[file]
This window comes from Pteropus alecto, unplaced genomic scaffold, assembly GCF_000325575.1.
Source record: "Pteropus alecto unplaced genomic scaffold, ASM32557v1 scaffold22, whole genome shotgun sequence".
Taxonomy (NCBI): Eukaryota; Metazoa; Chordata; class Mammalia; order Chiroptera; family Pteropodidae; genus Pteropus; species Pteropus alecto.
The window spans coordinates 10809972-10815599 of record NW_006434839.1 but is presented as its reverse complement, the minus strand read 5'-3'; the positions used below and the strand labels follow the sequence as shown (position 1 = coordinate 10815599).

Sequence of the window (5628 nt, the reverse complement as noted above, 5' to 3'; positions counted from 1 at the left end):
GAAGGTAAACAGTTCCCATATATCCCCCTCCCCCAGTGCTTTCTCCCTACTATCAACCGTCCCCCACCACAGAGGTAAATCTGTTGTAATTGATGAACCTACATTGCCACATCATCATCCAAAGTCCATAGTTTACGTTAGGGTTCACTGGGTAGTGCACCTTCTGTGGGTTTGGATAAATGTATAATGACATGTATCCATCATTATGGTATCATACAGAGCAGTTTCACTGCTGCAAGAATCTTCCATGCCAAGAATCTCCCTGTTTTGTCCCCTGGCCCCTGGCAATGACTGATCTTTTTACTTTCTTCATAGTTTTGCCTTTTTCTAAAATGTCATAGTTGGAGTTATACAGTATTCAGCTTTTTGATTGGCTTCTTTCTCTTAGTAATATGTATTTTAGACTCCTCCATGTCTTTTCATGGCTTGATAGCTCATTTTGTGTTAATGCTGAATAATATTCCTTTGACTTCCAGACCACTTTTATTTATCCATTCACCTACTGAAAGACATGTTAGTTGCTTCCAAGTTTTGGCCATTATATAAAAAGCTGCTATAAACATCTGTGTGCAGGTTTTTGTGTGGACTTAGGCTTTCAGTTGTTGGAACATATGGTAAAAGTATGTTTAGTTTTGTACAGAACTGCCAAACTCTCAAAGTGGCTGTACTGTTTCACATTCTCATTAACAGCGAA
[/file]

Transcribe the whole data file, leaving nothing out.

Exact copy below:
This window comes from Pteropus alecto, unplaced genomic scaffold, assembly GCF_000325575.1.
Source record: "Pteropus alecto unplaced genomic scaffold, ASM32557v1 scaffold22, whole genome shotgun sequence".
Taxonomy (NCBI): Eukaryota; Metazoa; Chordata; class Mammalia; order Chiroptera; family Pteropodidae; genus Pteropus; species Pteropus alecto.
The window spans coordinates 10809972-10815599 of record NW_006434839.1 but is presented as its reverse complement, the minus strand read 5'-3'; the positions used below and the strand labels follow the sequence as shown (position 1 = coordinate 10815599).

Sequence of the window (5628 nt, the reverse complement as noted above, 5' to 3'; positions counted from 1 at the left end):
GAAGGTAAACAGTTCCCATATATCCCCCTCCCCCAGTGCTTTCTCCCTACTATCAACCGTCCCCCACCACAGAGGTAAATCTGTTGTAATTGATGAACCTACATTGCCACATCATCATCCAAAGTCCATAGTTTACGTTAGGGTTCACTGGGTAGTGCACCTTCTGTGGGTTTGGATAAATGTATAATGACATGTATCCATCATTATGGTATCATACAGAGCAGTTTCACTGCTGCAAGAATCTTCCATGCCAAGAATCTCCCTGTTTTGTCCCCTGGCCCCTGGCAATGACTGATCTTTTTACTTTCTTCATAGTTTTGCCTTTTTCTAAAATGTCATAGTTGGAGTTATACAGTATTCAGCTTTTTGATTGGCTTCTTTCTCTTAGTAATATGTATTTTAGACTCCTCCATGTCTTTTCATGGCTTGATAGCTCATTTTGTGTTAATGCTGAATAATATTCCTTTGACTTCCAGACCACTTTTATTTATCCATTCACCTACTGAAAGACATGTTAGTTGCTTCCAAGTTTTGGCCATTATATAAAAAGCTGCTATAAACATCTGTGTGCAGGTTTTTGTGTGGACTTAGGCTTTCAGTTGTTGGAACATATGGTAAAAGTATGTTTAGTTTTGTACAGAACTGCCAAACTCTCAAAGTGGCTGTACTGTTTCACATTCTCATTAACAGCGAA